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The Finicky Cat: Diet Can Help Cats With Urinary Problems

An expert on nutrition and internal medicine talks about the links between food, water and health.

Arden Moore  |  Mar 23rd 2017


Editor’s note: Have you seen the new Catster print magazine in stores? Or in the waiting area of your vet’s office? This article appeared in our March/April 2017 issue. Click here to subscribe to Catster and get the bimonthly magazine delivered to your home.

You could be a genuine lifesaver to your cat just by paying attention to his bathroom habits as well as how much water he drinks. Felines of all ages and breeds can develop a host of urinary issues ranging from irritating bladder infections to painful kidney stones to potentially lethal urethral obstructions.

If your cat switches from being mellow to irritable, makes lots of trips to the litter box, suddenly starts urinating on the floor, shows signs of pain or difficulty urinating or gets into the strange habit of overgrooming his genital area, he may be showing signs of a urinary condition that needs veterinary attention.

Why some cats develop urinary issues and others don’t remains one of the major unsolved mysteries in veterinary medicine. In fact, your veterinarian may refer to your cat’s unexplained bladder infection as feline idiopathic cystitis; the key word in this diagnosis is “idiopathic,” which means unknown cause. Or your veterinarian may say your cat has FLUTD, an umbrella term for many conditions affecting your cat’s urethra or bladder. Spelled out, it’s known as feline lower urinary tract disease.

What role does nutrition play in minimizing your cat’s risk for urinary issues — and for treating diagnosed conditions? For answers, Catster turned to Dr. Joseph Bartges, professor and board-certified nutritionist and internal medicine specialist at the University of Georgia’s College of Veterinary Medicine in Athens.

What’s the connection between water consumption and urinary health?

It is a very important connection. Some studies show that increasing water intake and, therefore, increasing urine volume decreases the concentrations of minerals that may result in stone disease. Many cats will drink water that is moving — that’s why they like to drink out of faucets.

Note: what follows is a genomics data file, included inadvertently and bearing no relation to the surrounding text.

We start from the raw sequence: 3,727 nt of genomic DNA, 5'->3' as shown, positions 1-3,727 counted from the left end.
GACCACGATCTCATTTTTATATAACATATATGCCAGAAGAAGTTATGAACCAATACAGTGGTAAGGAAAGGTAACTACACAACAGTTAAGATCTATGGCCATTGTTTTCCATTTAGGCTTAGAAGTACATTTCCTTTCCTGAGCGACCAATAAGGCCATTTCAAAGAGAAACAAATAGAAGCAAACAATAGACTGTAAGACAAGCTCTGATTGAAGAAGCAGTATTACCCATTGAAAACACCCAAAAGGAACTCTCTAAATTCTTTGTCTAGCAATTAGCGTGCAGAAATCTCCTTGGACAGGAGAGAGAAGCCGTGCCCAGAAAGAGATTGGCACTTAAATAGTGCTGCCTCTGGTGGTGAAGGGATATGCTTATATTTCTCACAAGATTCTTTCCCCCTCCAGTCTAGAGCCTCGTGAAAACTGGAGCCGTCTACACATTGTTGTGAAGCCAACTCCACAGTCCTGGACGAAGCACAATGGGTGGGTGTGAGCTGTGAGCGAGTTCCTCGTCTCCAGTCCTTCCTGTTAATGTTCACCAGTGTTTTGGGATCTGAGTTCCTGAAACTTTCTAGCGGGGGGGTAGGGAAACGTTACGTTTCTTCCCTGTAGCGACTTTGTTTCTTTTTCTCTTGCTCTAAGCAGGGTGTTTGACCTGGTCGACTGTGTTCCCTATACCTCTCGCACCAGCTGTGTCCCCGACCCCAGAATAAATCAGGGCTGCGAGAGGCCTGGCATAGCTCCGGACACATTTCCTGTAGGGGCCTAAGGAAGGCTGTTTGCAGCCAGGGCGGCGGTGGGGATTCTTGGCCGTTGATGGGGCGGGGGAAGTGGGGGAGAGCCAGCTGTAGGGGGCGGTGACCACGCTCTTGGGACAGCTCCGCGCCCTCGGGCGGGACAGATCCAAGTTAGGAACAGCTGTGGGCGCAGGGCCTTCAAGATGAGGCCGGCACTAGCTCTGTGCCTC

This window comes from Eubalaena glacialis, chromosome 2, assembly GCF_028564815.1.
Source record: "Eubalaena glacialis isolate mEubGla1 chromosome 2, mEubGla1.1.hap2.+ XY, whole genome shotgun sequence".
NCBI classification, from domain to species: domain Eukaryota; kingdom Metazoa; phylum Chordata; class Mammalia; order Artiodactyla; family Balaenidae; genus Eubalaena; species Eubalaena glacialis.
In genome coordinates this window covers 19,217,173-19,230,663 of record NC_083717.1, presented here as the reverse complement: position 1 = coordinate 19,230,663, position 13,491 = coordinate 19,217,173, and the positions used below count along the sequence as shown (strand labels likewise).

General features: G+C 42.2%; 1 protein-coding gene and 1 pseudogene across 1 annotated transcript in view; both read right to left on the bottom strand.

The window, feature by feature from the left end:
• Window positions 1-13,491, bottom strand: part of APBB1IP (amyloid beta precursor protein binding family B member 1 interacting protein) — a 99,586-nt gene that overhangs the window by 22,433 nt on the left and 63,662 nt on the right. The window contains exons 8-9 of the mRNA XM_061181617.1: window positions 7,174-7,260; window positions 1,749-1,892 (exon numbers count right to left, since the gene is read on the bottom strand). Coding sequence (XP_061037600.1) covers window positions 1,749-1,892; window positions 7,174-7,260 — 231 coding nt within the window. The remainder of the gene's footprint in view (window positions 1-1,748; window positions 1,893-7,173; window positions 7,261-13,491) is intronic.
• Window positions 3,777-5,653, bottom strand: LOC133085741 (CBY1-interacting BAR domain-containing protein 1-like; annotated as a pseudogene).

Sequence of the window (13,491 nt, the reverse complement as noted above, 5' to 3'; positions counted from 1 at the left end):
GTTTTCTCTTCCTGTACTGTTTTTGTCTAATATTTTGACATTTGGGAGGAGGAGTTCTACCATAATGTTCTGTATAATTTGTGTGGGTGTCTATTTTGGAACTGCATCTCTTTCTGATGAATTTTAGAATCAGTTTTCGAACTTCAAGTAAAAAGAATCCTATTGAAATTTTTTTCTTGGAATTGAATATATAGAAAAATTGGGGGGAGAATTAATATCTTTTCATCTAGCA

Does it matter if I feed my cat dry food versus canned food?

Canned foods are typically around 75 percent moisture, while dry foods are typically around 10 percent moisture. Theoretically, cats will take in more water with a canned food than a dry food, and this may help with urinary disease. But there is more opinion than fact about this topic.

What are the most common urinary issues facing cats?

The condition depends on the age of the cat. In young adult to middle-aged cats, the most common urinary health issues are stones and idiopathic cystitis. In older cats, stones and kidney disease are more common. In younger cats, struvite bladder stones occur more commonly, while in older cats, calcium oxalate stones occur more commonly. Why these occur is less understood.

What dietary recommendations can you offer for cats diagnosed with urinary issues?

Depending on the issue, the cat needs more water and decreased amounts of minerals that form crystals and/or stones. Decreasing the stress response with dietary fish oil and antioxidants also has been shown to help.

Many over-the-counter diets for cats carry a “urinary health” claim, which specifically refers to struvite (bladder) stones. They tend to induce an acidic pH and are lower in magnesium. More specific diets are therapeutic diets that are formulated to decrease the risk of both struvite and calcium oxalate stones. These include Hill’s Prescription Diet c/d, Purina UR, Royal Canin s/o and Blue Buffalo WU.

How can therapeutic diets aid in dissolving struvite stones in cats?

Basically, struvite stones dissolve in cats within two to four weeks of being on these therapeutic diets. They dissolve in a fashion similar to ice cubes in water — from the outside layers to the inside.

By changing the urine composition, the minerals in the stone are released from the outer layer of the stone back into the urine and then are urinated out. Unfortunately, we have not found a way yet to dissolve calcium oxalate stones (that require surgical removal).

cat-drinking-water

Photo by Gina Cioli/Lumina Media

Drink up, kitty!

Dr. Arnold Plotnick, medical director at Manhattan Cat Specialists clinic in New York City, shares these tips to get cats to drink more water and, therefore, minimize their risk for urinary issues:

Switch from the traditional water bowl to a fountain-type water bowl. Often fascinated by flowing water, cats will usually drink more if the bowl contains moving water.

Put additional water bowls in unconventional places. Cats are naturally curious, and if they stumble upon an additional water bowl where they don’t expect it, such as in the corner of the bedroom or on a ledge where they sleep or hang out, they’re likely to increase their water intake.

Don’t just refill — replace. When the water level in your cat’s bowl decreases, don’t just add more water to it. Dump out the old water, clean the bowl, and replace it with fresh water, preferably chilled, from a bottle kept in the refrigerator, instead of from the faucet.

About the author: Arden Moore is a pet-behavior consultant, author, and master pet first-aid instructor who often teaches hands-on classes with her cool cat, Casey, and very tolerant dog, Chipper. Each week, she hosts the Oh Behave Show on Pet Life Radio. Follow Arden on Facebook and on Twitter. For Catster print magazine, she promises to give advice about healthy eating habits for your feline. Email your questions to arden@fourleggedlife.com